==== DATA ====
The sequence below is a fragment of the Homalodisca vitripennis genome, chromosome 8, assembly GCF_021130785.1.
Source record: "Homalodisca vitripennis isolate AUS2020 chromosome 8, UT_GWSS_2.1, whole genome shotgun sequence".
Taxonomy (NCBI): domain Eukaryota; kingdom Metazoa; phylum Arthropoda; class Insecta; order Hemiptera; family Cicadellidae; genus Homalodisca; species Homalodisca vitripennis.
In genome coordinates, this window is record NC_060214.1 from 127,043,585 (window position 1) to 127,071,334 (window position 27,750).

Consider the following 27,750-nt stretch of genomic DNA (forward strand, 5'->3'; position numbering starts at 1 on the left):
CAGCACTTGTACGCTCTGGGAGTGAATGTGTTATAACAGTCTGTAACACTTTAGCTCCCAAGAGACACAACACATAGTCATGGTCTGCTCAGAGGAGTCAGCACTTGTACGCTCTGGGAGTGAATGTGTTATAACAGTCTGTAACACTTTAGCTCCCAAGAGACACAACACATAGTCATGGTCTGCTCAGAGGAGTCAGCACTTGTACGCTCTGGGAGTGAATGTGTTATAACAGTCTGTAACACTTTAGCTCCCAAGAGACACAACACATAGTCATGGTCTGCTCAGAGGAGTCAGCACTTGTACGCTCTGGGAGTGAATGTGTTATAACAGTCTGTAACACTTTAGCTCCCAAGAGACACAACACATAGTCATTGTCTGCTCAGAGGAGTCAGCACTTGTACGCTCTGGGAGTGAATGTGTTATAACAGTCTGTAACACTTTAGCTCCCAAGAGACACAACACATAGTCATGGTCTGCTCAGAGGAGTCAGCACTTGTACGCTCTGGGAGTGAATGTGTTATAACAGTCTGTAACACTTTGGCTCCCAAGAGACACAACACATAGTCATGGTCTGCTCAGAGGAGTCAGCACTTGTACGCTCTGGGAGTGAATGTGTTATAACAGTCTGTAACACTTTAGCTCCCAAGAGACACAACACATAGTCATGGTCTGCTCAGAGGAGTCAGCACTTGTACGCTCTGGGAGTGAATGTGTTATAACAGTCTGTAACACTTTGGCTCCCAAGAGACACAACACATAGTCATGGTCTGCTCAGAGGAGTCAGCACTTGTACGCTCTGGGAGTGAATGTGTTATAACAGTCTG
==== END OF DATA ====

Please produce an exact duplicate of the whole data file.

The sequence below is a fragment of the Homalodisca vitripennis genome, chromosome 8, assembly GCF_021130785.1.
Source record: "Homalodisca vitripennis isolate AUS2020 chromosome 8, UT_GWSS_2.1, whole genome shotgun sequence".
Taxonomy (NCBI): domain Eukaryota; kingdom Metazoa; phylum Arthropoda; class Insecta; order Hemiptera; family Cicadellidae; genus Homalodisca; species Homalodisca vitripennis.
In genome coordinates, this window is record NC_060214.1 from 127,043,585 (window position 1) to 127,071,334 (window position 27,750).

Consider the following 27,750-nt stretch of genomic DNA (forward strand, 5'->3'; position numbering starts at 1 on the left):
CAGCACTTGTACGCTCTGGGAGTGAATGTGTTATAACAGTCTGTAACACTTTAGCTCCCAAGAGACACAACACATAGTCATGGTCTGCTCAGAGGAGTCAGCACTTGTACGCTCTGGGAGTGAATGTGTTATAACAGTCTGTAACACTTTAGCTCCCAAGAGACACAACACATAGTCATGGTCTGCTCAGAGGAGTCAGCACTTGTACGCTCTGGGAGTGAATGTGTTATAACAGTCTGTAACACTTTAGCTCCCAAGAGACACAACACATAGTCATGGTCTGCTCAGAGGAGTCAGCACTTGTACGCTCTGGGAGTGAATGTGTTATAACAGTCTGTAACACTTTAGCTCCCAAGAGACACAACACATAGTCATTGTCTGCTCAGAGGAGTCAGCACTTGTACGCTCTGGGAGTGAATGTGTTATAACAGTCTGTAACACTTTAGCTCCCAAGAGACACAACACATAGTCATGGTCTGCTCAGAGGAGTCAGCACTTGTACGCTCTGGGAGTGAATGTGTTATAACAGTCTGTAACACTTTGGCTCCCAAGAGACACAACACATAGTCATGGTCTGCTCAGAGGAGTCAGCACTTGTACGCTCTGGGAGTGAATGTGTTATAACAGTCTGTAACACTTTAGCTCCCAAGAGACACAACACATAGTCATGGTCTGCTCAGAGGAGTCAGCACTTGTACGCTCTGGGAGTGAATGTGTTATAACAGTCTGTAACACTTTGGCTCCCAAGAGACACAACACATAGTCATGGTCTGCTCAGAGGAGTCAGCACTTGTACGCTCTGGGAGTGAATGTGTTATAACAGTCTG